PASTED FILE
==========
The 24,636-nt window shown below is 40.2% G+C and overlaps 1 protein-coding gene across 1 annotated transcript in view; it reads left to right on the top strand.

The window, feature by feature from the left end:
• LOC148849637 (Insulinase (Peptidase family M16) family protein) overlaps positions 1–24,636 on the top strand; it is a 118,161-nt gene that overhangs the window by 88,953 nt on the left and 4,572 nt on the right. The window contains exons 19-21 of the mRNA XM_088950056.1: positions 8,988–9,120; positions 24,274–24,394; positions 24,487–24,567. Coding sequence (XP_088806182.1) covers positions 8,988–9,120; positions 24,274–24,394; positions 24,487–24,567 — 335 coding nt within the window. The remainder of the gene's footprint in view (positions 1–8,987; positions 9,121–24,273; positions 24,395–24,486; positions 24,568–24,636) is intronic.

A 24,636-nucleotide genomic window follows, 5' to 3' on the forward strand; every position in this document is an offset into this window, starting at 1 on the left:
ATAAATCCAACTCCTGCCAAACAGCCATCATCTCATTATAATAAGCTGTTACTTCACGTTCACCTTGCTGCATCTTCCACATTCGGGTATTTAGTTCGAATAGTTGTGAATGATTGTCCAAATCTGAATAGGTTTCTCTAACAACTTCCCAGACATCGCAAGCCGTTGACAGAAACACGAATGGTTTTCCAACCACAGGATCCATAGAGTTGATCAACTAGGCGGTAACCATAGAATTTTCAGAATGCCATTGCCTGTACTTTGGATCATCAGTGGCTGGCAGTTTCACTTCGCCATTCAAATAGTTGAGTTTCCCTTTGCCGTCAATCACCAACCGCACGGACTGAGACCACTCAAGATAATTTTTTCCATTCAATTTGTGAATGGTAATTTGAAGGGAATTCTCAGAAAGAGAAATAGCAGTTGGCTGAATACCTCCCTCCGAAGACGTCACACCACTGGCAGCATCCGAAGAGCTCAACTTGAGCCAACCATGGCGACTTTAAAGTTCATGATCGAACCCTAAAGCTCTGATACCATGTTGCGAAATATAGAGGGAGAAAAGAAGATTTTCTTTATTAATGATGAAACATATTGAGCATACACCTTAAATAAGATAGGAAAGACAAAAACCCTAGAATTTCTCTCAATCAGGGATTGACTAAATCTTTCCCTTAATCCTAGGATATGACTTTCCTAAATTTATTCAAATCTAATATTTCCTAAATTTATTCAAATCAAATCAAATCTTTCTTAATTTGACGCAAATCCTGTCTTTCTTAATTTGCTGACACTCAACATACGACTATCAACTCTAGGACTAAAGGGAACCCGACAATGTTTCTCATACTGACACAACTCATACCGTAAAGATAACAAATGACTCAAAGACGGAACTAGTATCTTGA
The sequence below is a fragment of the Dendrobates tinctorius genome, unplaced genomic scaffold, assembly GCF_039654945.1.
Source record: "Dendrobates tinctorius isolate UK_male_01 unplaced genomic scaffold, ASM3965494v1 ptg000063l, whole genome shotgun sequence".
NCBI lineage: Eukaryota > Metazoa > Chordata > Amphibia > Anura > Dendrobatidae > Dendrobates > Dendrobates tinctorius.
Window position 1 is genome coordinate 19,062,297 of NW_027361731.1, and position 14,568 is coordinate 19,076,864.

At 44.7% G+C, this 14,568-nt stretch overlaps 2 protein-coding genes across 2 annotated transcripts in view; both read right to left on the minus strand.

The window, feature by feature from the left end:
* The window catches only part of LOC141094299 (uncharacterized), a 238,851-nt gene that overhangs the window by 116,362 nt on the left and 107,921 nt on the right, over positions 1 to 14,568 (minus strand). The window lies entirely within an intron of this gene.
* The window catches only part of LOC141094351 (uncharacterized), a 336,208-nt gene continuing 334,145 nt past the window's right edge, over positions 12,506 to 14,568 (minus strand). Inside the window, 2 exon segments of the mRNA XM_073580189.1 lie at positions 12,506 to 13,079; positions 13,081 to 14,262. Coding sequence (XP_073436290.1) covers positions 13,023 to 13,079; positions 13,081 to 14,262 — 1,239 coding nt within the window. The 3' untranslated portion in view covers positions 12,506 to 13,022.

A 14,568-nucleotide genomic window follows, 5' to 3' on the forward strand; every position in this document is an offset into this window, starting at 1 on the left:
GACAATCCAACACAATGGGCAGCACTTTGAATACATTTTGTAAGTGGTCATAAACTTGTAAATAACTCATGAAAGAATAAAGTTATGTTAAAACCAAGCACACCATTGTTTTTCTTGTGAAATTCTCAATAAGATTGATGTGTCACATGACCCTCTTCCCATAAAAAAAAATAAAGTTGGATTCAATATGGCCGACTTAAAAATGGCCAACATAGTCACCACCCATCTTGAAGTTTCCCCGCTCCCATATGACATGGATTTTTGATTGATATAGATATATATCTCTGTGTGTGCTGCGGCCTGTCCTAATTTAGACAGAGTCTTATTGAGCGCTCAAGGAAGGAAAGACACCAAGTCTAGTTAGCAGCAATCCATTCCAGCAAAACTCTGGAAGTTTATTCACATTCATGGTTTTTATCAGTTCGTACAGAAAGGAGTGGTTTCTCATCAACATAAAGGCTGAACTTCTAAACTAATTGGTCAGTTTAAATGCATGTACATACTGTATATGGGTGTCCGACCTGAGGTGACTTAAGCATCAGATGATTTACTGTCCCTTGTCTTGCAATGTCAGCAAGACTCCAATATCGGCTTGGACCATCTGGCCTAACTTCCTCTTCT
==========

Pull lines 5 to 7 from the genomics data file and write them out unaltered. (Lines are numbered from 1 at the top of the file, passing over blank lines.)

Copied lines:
ATAAATCCAACTCCTGCCAAACAGCCATCATCTCATTATAATAAGCTGTTACTTCACGTTCACCTTGCTGCATCTTCCACATTCGGGTATTTAGTTCGAATAGTTGTGAATGATTGTCCAAATCTGAATAGGTTTCTCTAACAACTTCCCAGACATCGCAAGCCGTTGACAGAAACACGAATGGTTTTCCAACCACAGGATCCATAGAGTTGATCAACTAGGCGGTAACCATAGAATTTTCAGAATGCCATTGCCTGTACTTTGGATCATCAGTGGCTGGCAGTTTCACTTCGCCATTCAAATAGTTGAGTTTCCCTTTGCCGTCAATCACCAACCGCACGGACTGAGACCACTCAAGATAATTTTTTCCATTCAATTTGTGAATGGTAATTTGAAGGGAATTCTCAGAAAGAGAAATAGCAGTTGGCTGAATACCTCCCTCCGAAGACGTCACACCACTGGCAGCATCCGAAGAGCTCAACTTGAGCCAACCATGGCGACTTTAAAGTTCATGATCGAACCCTAAAGCTCTGATACCATGTTGCGAAATATAGAGGGAGAAAAGAAGATTTTCTTTATTAATGATGAAACATATTGAGCATACACCTTAAATAAGATAGGAAAGACAAAAACCCTAGAATTTCTCTCAATCAGGGATTGACTAAATCTTTCCCTTAATCCTAGGATATGACTTTCCTAAATTTATTCAAATCTAATATTTCCTAAATTTATTCAAATCAAATCAAATCTTTCTTAATTTGACGCAAATCCTGTCTTTCTTAATTTGCTGACACTCAACATACGACTATCAACTCTAGGACTAAAGGGAACCCGACAATGTTTCTCATACTGACACAACTCATACCGTAAAGATAACAAATGACTCAAAGACGGAACTAGTATCTTGA
The sequence below is a fragment of the Dendrobates tinctorius genome, unplaced genomic scaffold, assembly GCF_039654945.1.
Source record: "Dendrobates tinctorius isolate UK_male_01 unplaced genomic scaffold, ASM3965494v1 ptg000063l, whole genome shotgun sequence".